Luxury automakers benefiting from red-hot demand for lucrative SUVs and crossovers are dealing with a behind-the-scenes headache because of just how swiftly consumer demand has shifted away from their sedans.
The glut of vehicles being returned after their leases expire disproportionately affects premium brands such as Mercedes-Benz, BMW, Lexus and Audi, because they rely more on leasing than mainstream brands. Sales for luxury manufacturers' car models have dropped dramatically the last few years, leaving them in a bind with both too much supply and falling demand.
"It's not necessarily the overwhelming amount of vehicles, it's the mix of those flood of vehicles," Scott Keogh, president of Audi of America, said in an interview last week at Bloomberg's New York headquarters. "You're throwing all these cars into the marketplace a couple years after it has evaporated and jumped into SUVs."
Luxury automakers reported fresh figures this week showing just how pronounced the preference for sport utility vehicles has become. Demand surged last month for models like the Audi Q5, Mercedes GLE and Lexus GX, and slumped for sedans including the Mercedes S-Class, Audi A4 and Lexus GS.
Mercedes extended its sales lead for the year, with the German brand's total deliveries rising 1 percent, excluding van models or Smart small cars. With a 9.6 percent sales gain in October, Audi continued to narrow its gap with Lexus, which reported a 7.7 percent drop. BMW -- which delayed reporting sales 24 hours following an IT issue -- saw October deliveries fall 3.4 percent.
The surplus of luxury coupes and sedans returning after leases poses obvious challenges to the used-car market. Significantly more passenger cars were leased a few years ago than there's appetite for now -- SUVs and crossovers have surged to 56 percent of luxury sales this year through September, compared with just 42 percent three years ago, according to car-shopping website Edmunds.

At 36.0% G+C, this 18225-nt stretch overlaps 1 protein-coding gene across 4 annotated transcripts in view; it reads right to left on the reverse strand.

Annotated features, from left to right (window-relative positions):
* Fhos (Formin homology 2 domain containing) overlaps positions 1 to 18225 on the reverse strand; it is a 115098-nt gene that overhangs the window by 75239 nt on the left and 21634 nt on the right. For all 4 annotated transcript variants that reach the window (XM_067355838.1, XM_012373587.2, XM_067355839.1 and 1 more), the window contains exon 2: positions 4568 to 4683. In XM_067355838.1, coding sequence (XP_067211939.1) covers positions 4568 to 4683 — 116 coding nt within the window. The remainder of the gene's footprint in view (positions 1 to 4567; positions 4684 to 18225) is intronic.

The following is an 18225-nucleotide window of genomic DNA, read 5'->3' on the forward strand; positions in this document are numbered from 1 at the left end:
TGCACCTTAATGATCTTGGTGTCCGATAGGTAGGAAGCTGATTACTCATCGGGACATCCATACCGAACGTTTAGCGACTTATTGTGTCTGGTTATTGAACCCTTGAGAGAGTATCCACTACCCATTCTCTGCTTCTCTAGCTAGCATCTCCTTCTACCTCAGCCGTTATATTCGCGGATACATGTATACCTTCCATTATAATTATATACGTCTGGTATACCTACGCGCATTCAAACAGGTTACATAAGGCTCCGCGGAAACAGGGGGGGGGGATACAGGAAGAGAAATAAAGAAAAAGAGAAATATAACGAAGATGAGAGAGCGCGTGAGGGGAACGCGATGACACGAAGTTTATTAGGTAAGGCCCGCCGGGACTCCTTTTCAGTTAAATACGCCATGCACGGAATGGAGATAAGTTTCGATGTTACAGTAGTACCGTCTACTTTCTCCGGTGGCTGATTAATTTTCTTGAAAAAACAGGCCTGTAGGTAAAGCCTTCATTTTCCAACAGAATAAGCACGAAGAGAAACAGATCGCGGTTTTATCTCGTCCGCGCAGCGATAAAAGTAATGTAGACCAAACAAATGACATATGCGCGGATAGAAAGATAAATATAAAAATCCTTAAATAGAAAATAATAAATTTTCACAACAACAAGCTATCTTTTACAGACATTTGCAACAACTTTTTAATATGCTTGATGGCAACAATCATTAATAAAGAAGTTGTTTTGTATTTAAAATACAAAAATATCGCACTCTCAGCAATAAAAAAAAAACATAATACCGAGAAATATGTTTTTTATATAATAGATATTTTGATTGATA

Until demand for car models stabilizes, the vehicles returning to the pre-owned market are going to be out of step with what consumers want. And if supply and demand remain out of whack, it'll depress prices of coupes and sedans and have an impact on the new-car market. When vehicles aren't retaining value well, it makes leasing more costly, pricing consumers out of the market or forcing manufacturers to offer richer incentives.
Thanks to the hot-selling Q5 and Q7, Audi's average incentive spending per SUV has barely budged this year, at $1,994 through October, the lowest among the four top-selling luxury brands, according to Autodata Corp. But discounts on Audi car models have risen by about $391 per vehicle to $4,796.
Mercedes is spending $6,755 on incentives per car sold through the first 10 months of the year, up about $242, while Lexus is up $266 to $5,426. Only BMW has reduced spending on passenger-car discounts, dropping its promotions by about $1,533 to $5,747 per vehicle through October, data released Thursday show.